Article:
DIXON – Gone is the wind energy program at Sauk Valley Community College.
The college Board of Trustees on Monday voted to discontinue the program amid declining interest from students, which officials attribute to negative perceptions of wind energy in this area, among other factors.
Sauk has offered a wind energy program since 2009.
The program consists of the basic wind energy certificate and the advanced wind energy certificate. Both could be completed within a year and would qualify graduates for many careers in the wind industry.
The program flourished in its first couple of years. A recent survey even showed 85 percent of graduates have or had jobs in the wind industry, many locally.
“It got off to a good start,” Sauk President George Mihel said. “Students who graduated got good jobs. And even the ones who are graduating still are getting good jobs.”
But the program has seen a decline in enrollment over the last couple of years.
“The industry hasn’t taken off like we imagined it would,” Mihel said. “[The anticipated boom in the industry] materialized momentarily and never really took off.”
Wind energy programs at other community colleges in the region have experienced a similar decline.
Sauk officials attribute the decline to the downward turn in the wind industry, as well as the increased cost of turbines and lower electricity prices.
Market research supports the notion that wind has lost momentum.
In years past, the industry boomed as companies pushed to get wind farms up and running and claim incentives ahead of the expiration of the federal production tax credit.
But in the first half of this year, since the tax credit ended in December, but then was renewed a few days later, the industry has come to a standstill as many developers have delayed or scrapped plans for turbines.
The on-again, off-again status contributes to a boom-bust cycle of development that plagues the wind industry, according to the Union of Concerned Scientists. Data show that installations surge while incentives are available, then drop between 73 percent and 93 percent after tax credits expire, according to the group.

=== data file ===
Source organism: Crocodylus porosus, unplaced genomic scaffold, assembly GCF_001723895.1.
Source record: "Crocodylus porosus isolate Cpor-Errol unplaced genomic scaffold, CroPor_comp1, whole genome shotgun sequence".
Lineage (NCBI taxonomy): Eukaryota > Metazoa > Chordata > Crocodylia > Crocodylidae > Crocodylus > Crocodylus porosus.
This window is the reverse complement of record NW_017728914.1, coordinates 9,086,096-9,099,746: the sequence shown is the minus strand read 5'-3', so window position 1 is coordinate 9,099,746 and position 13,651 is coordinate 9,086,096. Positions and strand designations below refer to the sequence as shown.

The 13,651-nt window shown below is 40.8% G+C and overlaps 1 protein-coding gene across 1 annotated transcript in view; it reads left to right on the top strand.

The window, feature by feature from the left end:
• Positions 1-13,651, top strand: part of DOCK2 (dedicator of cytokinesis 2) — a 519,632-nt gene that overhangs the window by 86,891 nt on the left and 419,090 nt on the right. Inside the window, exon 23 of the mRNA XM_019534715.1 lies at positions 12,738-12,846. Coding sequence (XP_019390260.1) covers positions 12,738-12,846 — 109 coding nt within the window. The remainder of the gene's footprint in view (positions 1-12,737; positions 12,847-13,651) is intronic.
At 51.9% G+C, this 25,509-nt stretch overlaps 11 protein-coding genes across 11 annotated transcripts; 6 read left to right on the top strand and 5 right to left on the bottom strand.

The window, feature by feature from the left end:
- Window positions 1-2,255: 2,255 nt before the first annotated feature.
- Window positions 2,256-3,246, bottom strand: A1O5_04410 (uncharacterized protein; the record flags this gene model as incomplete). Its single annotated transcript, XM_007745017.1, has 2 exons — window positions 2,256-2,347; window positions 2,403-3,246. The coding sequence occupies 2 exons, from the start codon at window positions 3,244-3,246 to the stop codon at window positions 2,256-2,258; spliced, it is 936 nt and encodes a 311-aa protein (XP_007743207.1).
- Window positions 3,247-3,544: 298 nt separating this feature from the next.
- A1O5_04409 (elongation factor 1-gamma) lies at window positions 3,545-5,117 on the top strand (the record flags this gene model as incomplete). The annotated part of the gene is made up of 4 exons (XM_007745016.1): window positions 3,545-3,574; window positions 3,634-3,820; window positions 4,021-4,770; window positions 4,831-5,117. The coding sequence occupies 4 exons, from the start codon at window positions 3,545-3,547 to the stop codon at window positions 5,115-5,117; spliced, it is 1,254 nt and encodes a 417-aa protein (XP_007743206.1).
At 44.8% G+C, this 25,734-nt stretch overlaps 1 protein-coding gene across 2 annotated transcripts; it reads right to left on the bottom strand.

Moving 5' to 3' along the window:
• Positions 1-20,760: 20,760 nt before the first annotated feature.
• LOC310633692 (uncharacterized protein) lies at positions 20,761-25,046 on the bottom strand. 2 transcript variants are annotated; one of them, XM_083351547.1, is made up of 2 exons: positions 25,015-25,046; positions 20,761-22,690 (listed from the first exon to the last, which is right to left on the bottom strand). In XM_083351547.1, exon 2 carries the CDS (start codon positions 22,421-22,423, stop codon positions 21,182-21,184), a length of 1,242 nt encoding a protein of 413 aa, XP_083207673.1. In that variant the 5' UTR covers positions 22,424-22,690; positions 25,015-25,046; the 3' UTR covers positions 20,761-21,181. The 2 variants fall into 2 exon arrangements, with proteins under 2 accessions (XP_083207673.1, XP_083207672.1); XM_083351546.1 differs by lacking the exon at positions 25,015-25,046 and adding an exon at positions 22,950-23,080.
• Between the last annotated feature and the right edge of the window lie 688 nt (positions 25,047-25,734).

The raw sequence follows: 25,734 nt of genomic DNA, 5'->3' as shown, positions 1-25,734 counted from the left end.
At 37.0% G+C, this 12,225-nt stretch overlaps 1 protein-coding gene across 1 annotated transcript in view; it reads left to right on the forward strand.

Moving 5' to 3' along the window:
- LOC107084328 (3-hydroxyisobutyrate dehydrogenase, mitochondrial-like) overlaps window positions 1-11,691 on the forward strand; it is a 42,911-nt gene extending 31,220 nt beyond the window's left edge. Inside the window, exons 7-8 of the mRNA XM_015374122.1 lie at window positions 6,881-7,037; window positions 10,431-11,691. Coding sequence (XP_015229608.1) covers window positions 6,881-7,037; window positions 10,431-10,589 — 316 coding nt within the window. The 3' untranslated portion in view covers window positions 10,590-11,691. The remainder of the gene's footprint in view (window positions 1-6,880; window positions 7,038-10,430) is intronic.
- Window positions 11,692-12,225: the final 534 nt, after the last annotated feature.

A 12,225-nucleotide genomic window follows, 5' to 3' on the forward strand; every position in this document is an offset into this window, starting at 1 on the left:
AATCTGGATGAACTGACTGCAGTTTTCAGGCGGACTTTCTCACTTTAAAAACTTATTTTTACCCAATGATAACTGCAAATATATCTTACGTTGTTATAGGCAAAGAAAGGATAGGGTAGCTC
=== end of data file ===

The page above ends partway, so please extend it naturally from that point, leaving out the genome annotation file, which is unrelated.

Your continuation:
Sauk officials also attribute the decline in interest in wind energy to local perceptions – often negative – of the industry, wind farms and wind turbines, which creates “uncertainty” in the job market.
That idea is supported by the recent backlash from Lee County residents who have been outspoken against a controversial wind farm.
But the Lee County Board on Tuesday approved the wind farm, 12-9, despite a negative recommendation last month by the Zoning Board of Appeals. Ireland-based Mainstream Renewable Power plans 53 turbines for the southwestern corner of the county.
The one Sauk student who is enrolled for the advanced certificate will be allowed to complete the program. Two students were enrolled for the basic certificate, and they will be encouraged to switch to another program – solar energy or sustainable technologies – or directed to a wind energy program at another school.
Sauk will retain one wind energy course as part of its sustainable technologies program so it won’t lose any of its investments, including space and equipment, in wind energy.
“One of the hallmarks of community colleges is that we can respond and develop programs quickly,” Mihel said. “But we have to be just as quick to eliminate programs and create new ones.”
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